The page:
Parmigiani Fleurier is an established watchmaker based high in the hills in Switzerland in a small village called Fleurier. It’s a beautiful place (one that we visited on our trip to Chopard a few years back) to be, with a few watchmakers here and there through the town. Watchmaking in this little town is eccentric, beautiful and utterly precise in its finishing, with some of the best-decorated watches coming from here. Bovet was born in the town, and Chopard’s L.U.C watches, some of the best watches around, are mad here. The village even has its own seal of approval called Qualité Fleurier (although it’s not exclusive to Fleurier-based watchmakers).
Making watches in this town is an art form and a source of income for many, so it’s no surprise that things made here are exquisite. Parmigiani Fleurier’s latest collection, the Tonda PF, fits this category. Following the success of the Tondagraph GT watches we saw them make last year, Parmigiani has released a few new watches.
Tonda PF Micro-Rotor
The first is the most striking for my eyes as it removes the chronograph. In its place, Parmigiani Fleurier has placed, well, nothing. It’s not quite minimalism to the max, but for a company that’s used to adding loads of different finishes, it’s pretty restrained. That’s not a bad thing, although I’m sure some will see wasted space, I for one, am glad to see them let the finishing of the dial do the talking. It’s helped along the way by some tiny markers, and the logo is simply the applied PF graphic, no writing here. The hands have been skeletonised too to remove obstructions.
Inside the watch is the PF703, a thin movement of just 3mm thickness. It features a micro-rotor and beautiful lines of polishing, ensuring there’s plenty to view even if it’s not all wheels (power reserve is 48 hours). This thin movement provides a slim case. The watch measures 40mm x 7.8mm and can be had in steel for $22,900 or rose gold for $53,900.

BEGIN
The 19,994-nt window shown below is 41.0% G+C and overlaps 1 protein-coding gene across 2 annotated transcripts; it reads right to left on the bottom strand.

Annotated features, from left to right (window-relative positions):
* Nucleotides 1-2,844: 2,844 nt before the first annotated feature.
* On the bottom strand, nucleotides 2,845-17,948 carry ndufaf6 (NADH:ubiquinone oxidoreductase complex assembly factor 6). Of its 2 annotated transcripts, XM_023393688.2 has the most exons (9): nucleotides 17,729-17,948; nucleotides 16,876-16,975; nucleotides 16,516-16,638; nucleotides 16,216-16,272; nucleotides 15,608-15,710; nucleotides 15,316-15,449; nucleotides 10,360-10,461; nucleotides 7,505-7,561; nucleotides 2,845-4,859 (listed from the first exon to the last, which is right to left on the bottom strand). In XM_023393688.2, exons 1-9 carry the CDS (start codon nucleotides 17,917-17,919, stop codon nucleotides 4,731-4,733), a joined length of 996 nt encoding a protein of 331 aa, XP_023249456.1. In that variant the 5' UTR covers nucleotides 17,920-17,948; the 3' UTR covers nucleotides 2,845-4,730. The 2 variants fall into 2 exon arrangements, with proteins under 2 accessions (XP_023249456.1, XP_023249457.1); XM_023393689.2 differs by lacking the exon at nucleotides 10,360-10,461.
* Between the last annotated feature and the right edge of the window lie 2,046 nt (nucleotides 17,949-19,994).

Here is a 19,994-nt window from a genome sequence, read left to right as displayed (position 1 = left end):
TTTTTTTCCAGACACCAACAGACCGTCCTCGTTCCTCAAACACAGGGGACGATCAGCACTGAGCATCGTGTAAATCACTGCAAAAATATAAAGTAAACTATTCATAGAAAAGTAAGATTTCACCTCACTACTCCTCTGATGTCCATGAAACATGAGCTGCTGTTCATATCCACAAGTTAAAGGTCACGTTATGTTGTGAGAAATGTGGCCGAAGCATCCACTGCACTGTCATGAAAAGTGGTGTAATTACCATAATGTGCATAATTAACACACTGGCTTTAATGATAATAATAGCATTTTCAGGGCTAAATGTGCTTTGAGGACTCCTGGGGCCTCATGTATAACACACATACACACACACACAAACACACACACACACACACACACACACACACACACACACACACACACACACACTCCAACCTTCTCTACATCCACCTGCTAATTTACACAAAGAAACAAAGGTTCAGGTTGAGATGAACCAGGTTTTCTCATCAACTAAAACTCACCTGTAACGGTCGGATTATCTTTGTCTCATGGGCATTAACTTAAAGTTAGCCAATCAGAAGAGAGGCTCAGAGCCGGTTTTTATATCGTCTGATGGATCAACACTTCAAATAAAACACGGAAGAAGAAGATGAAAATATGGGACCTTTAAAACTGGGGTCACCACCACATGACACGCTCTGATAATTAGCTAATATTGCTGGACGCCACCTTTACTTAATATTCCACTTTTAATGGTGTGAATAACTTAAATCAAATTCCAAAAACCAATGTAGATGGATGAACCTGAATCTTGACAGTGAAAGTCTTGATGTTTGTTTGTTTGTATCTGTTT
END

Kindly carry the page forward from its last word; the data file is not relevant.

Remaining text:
Tonda PF Chronograph
This watch sees the chronograph return and with it a chunkier 42mm x 12.4mm case. It has a depth rating of 100m (in fact, all four watches have a 100m water resistance rating) and a three-piece bracelet in your choice of metal. These watches get a deep blue dial colour instead of grey like on the PF Micro-Rotor, but they otherwise keep the minimalistic design cues. I wonder how many comments we’ll get about the date window at 4.30?
Inside the PF Chronograph is the calibre PF070, which is also exquisitely decorated and has a longer power reserve of 62 hours. It also has a column wheel for smoother chronograph operation and beats at 5Hz for accurate timing. These watches are priced at $31,000 in steel and $69,700 in rose gold.
Tonda PF Annual Calendar
There’s something to be said about a sportier watch with a calendar function instead of a chronograph. It adds an edge of sophistication while still retaining the sporting credentials (although exactly how many credentials these watches have remains to be seen). This watch features a day, date, month and moonphase indicator, and the annual calendar system within it will adjust for the ends of every month, excluding February.
Inside the watch is the automatic calibre PF339. A modular movement for more straightforward construction by Parmigiani Fleurier, the PF339 features automatic winding, a 4Hz beat rate and a 50-hour power reserve. The prices of these watches are set at $38,700 in steel or $77,500 in rose gold, and they measure 42mm x 11.1mm.
Tonda PF Split Seconds Chronograph
Sitting at the top of this new Tonda PF collection is the Tonda PF Split Seconds Chronograph. One of the most complicated chronographs, the Split Seconds allows you to time two events independently via unique gearing and a second chronograph seconds hand. In this case, the split-seconds hand is silver while the chronograph hands are painted green which contrast with the sandblasted platinum dial nicely. Also, the 42mm x 15mm case and the bracelet are made of platinum.
Inside this dream watch is the calibre PF361, a hand-wound calibre with rattrapante (split-seconds) chronograph, gold bridges, two column wheels (for the two seconds hands), a 5Hz beat rate and 65-hour power reserve. Unlike the other models, this is a hand-wound piece, but it gives a much better view of the movement. This is limited to 25 examples worldwide and costs $171,600 apiece. Independent haute horology isn’t cheap.
Visit Parmigiani Fleurier here.